Who was the man behind the martyr we know as Bhagat Singh? Was he the macho nationalist of calendar art, all rippling biceps and luxuriant moustache? Or the jingoistic patriot as seen in Bollywood films? In dancer Navtej Johar’s latest work Tanashah, which debuted at the recent Serendipity Arts Festival in Goa, we get a glimpse of an altogether different man: 23 years old, in prison, meditative and days away from certain death. This Bhagat Singh is an atheist-spiritualist, angry with the oppressiveness of religion, the dreamy-eyed lover of Waris Shah’s epic Heer, an admirer of Ghalib’s irony, passionate and courageous and, above all else, human and humane.
Scroll.in spoke to Johar about his thoughts on Singh, why he made him the focus of Tanashah, and the artistic rage evident in his work. Edited excerpts:
We usually associate Singh with muscular nationalism. What did your study tell you of the man behind the martyr?
I have never seen him as a macho nationalist. For me, he is a fiercely passionate young man, who actually looks innocent and shy. I gauged this from his picture [taken in] a Lahore prison. His slight frame, the tilt of his head, his pleasant demeanour as he converses with someone...it all speaks of gentleness...he confirms [this impression] in his diaries when he says, “I was a very shy boy, caught up with issues and problems concerning the future.” In no way [does] he look like a “broken man”...or exhibit any kind of machismo or bravado. Yet, we know that he is firm in his convictions and position. And he wears his determination very lightly.
I don’t even see him as a nationalist, and if he is, his nationalism is very different. The most distinguishing factor is that he [doesn’t] hark back to an imagined, glorious past… He is critiquing it ruthlessly and cutting through the dross. His fight is for freedom – at many levels. He is not only anti-colonial, he is equally vehement against caste and class oppression, which [he believes] is perpetuated through ignorance and blind faith.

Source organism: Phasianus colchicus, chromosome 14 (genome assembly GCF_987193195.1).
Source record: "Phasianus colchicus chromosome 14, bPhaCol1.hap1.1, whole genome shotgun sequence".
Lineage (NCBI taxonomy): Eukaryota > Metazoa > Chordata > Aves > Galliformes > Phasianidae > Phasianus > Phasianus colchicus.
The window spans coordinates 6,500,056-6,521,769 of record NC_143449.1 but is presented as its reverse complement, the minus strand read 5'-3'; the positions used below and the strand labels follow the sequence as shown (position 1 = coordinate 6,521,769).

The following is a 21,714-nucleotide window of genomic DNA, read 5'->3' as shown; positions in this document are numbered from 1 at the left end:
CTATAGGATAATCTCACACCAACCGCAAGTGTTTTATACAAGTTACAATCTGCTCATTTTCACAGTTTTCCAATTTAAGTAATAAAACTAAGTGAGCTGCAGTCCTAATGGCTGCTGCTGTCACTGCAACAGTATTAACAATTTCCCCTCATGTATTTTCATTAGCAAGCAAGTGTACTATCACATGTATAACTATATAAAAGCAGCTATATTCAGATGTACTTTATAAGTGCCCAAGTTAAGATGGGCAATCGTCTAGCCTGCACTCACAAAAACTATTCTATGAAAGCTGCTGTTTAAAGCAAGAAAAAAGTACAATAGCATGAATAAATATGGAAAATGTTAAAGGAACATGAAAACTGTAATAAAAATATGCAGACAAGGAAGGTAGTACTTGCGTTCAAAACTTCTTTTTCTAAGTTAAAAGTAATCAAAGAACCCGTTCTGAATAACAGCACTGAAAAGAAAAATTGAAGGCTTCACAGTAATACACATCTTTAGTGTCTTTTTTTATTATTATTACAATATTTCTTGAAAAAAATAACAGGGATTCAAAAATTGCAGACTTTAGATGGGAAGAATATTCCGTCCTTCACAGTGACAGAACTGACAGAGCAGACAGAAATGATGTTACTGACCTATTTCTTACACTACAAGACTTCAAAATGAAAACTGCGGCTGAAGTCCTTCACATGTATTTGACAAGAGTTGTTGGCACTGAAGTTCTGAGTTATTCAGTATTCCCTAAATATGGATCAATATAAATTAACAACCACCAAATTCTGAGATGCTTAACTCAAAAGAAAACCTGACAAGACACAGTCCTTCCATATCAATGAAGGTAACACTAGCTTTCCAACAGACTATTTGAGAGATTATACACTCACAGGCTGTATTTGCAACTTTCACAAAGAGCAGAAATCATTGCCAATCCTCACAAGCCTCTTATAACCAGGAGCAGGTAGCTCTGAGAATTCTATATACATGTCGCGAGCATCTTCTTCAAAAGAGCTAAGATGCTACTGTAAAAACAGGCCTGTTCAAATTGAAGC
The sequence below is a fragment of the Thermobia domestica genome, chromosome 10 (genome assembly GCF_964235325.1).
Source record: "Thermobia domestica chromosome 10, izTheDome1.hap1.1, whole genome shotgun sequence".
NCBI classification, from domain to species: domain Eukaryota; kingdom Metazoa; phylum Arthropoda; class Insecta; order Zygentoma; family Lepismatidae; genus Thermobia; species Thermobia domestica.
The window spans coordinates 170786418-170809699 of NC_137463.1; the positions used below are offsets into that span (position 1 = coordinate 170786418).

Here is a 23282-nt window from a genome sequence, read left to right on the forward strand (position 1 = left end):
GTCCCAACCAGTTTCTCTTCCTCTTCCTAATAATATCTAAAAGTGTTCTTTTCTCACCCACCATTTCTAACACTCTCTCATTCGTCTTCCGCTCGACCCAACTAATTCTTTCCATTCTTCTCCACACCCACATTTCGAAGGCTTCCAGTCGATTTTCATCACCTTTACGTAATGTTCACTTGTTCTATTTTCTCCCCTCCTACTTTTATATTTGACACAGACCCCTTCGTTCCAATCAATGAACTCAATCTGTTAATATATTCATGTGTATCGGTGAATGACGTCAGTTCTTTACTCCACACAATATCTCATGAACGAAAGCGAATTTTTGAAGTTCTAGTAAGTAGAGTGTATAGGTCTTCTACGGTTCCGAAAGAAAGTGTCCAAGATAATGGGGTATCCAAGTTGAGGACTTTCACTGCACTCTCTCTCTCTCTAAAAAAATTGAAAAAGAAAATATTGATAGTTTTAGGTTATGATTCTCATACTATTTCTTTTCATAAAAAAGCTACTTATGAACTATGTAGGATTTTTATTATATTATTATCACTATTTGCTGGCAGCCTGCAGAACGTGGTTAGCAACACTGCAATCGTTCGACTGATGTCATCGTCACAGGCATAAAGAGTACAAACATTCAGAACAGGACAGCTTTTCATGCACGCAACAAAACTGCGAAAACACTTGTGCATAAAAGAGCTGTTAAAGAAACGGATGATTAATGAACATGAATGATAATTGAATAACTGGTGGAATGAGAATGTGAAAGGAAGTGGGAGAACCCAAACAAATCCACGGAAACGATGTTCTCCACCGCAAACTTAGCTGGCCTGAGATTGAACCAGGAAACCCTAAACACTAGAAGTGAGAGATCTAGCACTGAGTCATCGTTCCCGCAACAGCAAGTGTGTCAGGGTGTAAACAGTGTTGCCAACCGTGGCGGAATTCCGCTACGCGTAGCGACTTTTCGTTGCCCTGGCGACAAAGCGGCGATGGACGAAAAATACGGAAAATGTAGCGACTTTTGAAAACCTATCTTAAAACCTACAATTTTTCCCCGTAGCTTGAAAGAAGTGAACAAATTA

Also, the loosely knotted hair on top of his head evokes a familiar sense of being. He could be any one of us Sikh boys. I have grown up on stories of martyrdoms, and in my mind none of the men were macho. In fact, many of them were poets – fierce, committed and gentle.
You’ve used him to speak about the perils of bigotry. How much of it is Singh and how much you?
I see a lot in common with him. Apart from the shared ethos and language, it is his trajectory of enquiry that leads him from being an earnest believer to becoming an informed non-believer that I strikingly identify with.
He was raised Arya Samaji by his grandfather – as a young adult he spent hours meditating and chanting the Gayatri Mantra, then he began to look into the folly of faith and turns yatharthavadi, or a realist, challenging religion and the very construct of God...and came to the conclusion that religious doctrine was not only baseless but a clever design of control.
And that has been my story. From being a devout Sikh (and Hindu), my misgivings took me to study Samkhya and the other non-idealist darshanas. That was when I realised the unrelenting ambition of Vedanta, of how, over the last ten centuries, it has systematically managed to monopolise other equally valid and highly sophisticated schools of thought, by cleverly co-opting, obliterating or silencing them into non-existence.
The Sarva Darshana Sangraha, a 14th century doxography drawn up by Madhvacharya, listed 16 prevalent schools of thought in the subcontinent. Where has all this plurality gone? It is this systematic obliteration of rich plurality that saddens and outrages me. And I sense the same disappointment and anger in Singh. When it comes to this supremist agenda, which is also inherently casteist and misogynist and has been silently at work over the last 10 centuries, our voices are in sync.